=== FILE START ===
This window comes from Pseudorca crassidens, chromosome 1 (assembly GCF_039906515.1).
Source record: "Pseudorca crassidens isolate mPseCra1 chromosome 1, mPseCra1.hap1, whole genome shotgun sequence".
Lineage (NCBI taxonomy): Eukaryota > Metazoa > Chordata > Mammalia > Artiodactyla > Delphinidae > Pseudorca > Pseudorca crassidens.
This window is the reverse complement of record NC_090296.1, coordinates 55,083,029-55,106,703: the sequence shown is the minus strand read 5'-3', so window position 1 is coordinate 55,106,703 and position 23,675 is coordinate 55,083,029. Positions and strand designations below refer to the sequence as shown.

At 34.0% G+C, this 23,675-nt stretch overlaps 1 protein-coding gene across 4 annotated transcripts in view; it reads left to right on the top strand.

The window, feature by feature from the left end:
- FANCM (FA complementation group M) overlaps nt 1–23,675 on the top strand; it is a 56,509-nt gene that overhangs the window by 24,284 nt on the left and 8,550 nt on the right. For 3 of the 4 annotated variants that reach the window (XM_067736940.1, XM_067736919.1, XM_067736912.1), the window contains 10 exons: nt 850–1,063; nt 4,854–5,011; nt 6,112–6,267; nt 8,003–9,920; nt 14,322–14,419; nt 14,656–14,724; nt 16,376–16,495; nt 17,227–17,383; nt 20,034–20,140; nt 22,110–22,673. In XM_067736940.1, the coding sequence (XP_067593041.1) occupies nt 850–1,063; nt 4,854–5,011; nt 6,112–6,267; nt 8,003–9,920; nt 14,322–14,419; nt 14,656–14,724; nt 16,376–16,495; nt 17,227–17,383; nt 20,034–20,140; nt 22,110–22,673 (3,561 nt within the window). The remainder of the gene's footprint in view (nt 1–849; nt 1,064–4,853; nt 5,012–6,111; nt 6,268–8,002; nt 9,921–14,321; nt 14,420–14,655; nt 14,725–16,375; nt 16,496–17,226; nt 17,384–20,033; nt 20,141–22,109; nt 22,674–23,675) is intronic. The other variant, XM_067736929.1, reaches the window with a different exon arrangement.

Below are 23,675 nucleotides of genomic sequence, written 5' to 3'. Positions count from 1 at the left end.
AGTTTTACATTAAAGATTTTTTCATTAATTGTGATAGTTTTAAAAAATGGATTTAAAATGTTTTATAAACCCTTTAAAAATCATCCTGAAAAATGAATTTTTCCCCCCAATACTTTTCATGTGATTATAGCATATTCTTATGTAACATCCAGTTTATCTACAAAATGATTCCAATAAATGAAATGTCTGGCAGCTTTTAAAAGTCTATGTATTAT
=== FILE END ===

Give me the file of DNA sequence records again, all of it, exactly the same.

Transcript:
This window comes from Pseudorca crassidens, chromosome 1 (assembly GCF_039906515.1).
Source record: "Pseudorca crassidens isolate mPseCra1 chromosome 1, mPseCra1.hap1, whole genome shotgun sequence".
Lineage (NCBI taxonomy): Eukaryota > Metazoa > Chordata > Mammalia > Artiodactyla > Delphinidae > Pseudorca > Pseudorca crassidens.
This window is the reverse complement of record NC_090296.1, coordinates 55,083,029-55,106,703: the sequence shown is the minus strand read 5'-3', so window position 1 is coordinate 55,106,703 and position 23,675 is coordinate 55,083,029. Positions and strand designations below refer to the sequence as shown.

At 34.0% G+C, this 23,675-nt stretch overlaps 1 protein-coding gene across 4 annotated transcripts in view; it reads left to right on the top strand.

The window, feature by feature from the left end:
- FANCM (FA complementation group M) overlaps nt 1–23,675 on the top strand; it is a 56,509-nt gene that overhangs the window by 24,284 nt on the left and 8,550 nt on the right. For 3 of the 4 annotated variants that reach the window (XM_067736940.1, XM_067736919.1, XM_067736912.1), the window contains 10 exons: nt 850–1,063; nt 4,854–5,011; nt 6,112–6,267; nt 8,003–9,920; nt 14,322–14,419; nt 14,656–14,724; nt 16,376–16,495; nt 17,227–17,383; nt 20,034–20,140; nt 22,110–22,673. In XM_067736940.1, the coding sequence (XP_067593041.1) occupies nt 850–1,063; nt 4,854–5,011; nt 6,112–6,267; nt 8,003–9,920; nt 14,322–14,419; nt 14,656–14,724; nt 16,376–16,495; nt 17,227–17,383; nt 20,034–20,140; nt 22,110–22,673 (3,561 nt within the window). The remainder of the gene's footprint in view (nt 1–849; nt 1,064–4,853; nt 5,012–6,111; nt 6,268–8,002; nt 9,921–14,321; nt 14,420–14,655; nt 14,725–16,375; nt 16,496–17,226; nt 17,384–20,033; nt 20,141–22,109; nt 22,674–23,675) is intronic. The other variant, XM_067736929.1, reaches the window with a different exon arrangement.

Below are 23,675 nucleotides of genomic sequence, written 5' to 3'. Positions count from 1 at the left end.
AGTTTTACATTAAAGATTTTTTCATTAATTGTGATAGTTTTAAAAAATGGATTTAAAATGTTTTATAAACCCTTTAAAAATCATCCTGAAAAATGAATTTTTCCCCCCAATACTTTTCATGTGATTATAGCATATTCTTATGTAACATCCAGTTTATCTACAAAATGATTCCAATAAATGAAATGTCTGGCAGCTTTTAAAAGTCTATGTATTAT